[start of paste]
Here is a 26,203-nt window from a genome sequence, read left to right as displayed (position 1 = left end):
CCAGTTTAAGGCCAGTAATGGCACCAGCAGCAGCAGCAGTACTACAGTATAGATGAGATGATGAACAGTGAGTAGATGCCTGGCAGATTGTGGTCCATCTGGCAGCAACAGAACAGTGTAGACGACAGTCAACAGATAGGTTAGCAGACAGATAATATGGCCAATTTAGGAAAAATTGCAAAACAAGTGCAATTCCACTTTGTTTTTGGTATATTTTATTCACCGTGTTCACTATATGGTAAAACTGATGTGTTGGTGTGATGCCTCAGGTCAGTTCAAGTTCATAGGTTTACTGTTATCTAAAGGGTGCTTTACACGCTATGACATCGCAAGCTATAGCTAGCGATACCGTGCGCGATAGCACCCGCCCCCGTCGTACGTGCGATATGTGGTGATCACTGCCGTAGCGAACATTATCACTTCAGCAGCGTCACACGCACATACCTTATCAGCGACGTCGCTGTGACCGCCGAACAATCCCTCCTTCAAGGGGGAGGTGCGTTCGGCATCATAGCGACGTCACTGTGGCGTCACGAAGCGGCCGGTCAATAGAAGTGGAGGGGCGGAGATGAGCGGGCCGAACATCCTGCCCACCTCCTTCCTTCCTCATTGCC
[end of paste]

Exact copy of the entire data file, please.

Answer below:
Here is a 26,203-nt window from a genome sequence, read left to right as displayed (position 1 = left end):
CCAGTTTAAGGCCAGTAATGGCACCAGCAGCAGCAGCAGTACTACAGTATAGATGAGATGATGAACAGTGAGTAGATGCCTGGCAGATTGTGGTCCATCTGGCAGCAACAGAACAGTGTAGACGACAGTCAACAGATAGGTTAGCAGACAGATAATATGGCCAATTTAGGAAAAATTGCAAAACAAGTGCAATTCCACTTTGTTTTTGGTATATTTTATTCACCGTGTTCACTATATGGTAAAACTGATGTGTTGGTGTGATGCCTCAGGTCAGTTCAAGTTCATAGGTTTACTGTTATCTAAAGGGTGCTTTACACGCTATGACATCGCAAGCTATAGCTAGCGATACCGTGCGCGATAGCACCCGCCCCCGTCGTACGTGCGATATGTGGTGATCACTGCCGTAGCGAACATTATCACTTCAGCAGCGTCACACGCACATACCTTATCAGCGACGTCGCTGTGACCGCCGAACAATCCCTCCTTCAAGGGGGAGGTGCGTTCGGCATCATAGCGACGTCACTGTGGCGTCACGAAGCGGCCGGTCAATAGAAGTGGAGGGGCGGAGATGAGCGGGCCGAACATCCTGCCCACCTCCTTCCTTCCTCATTGCC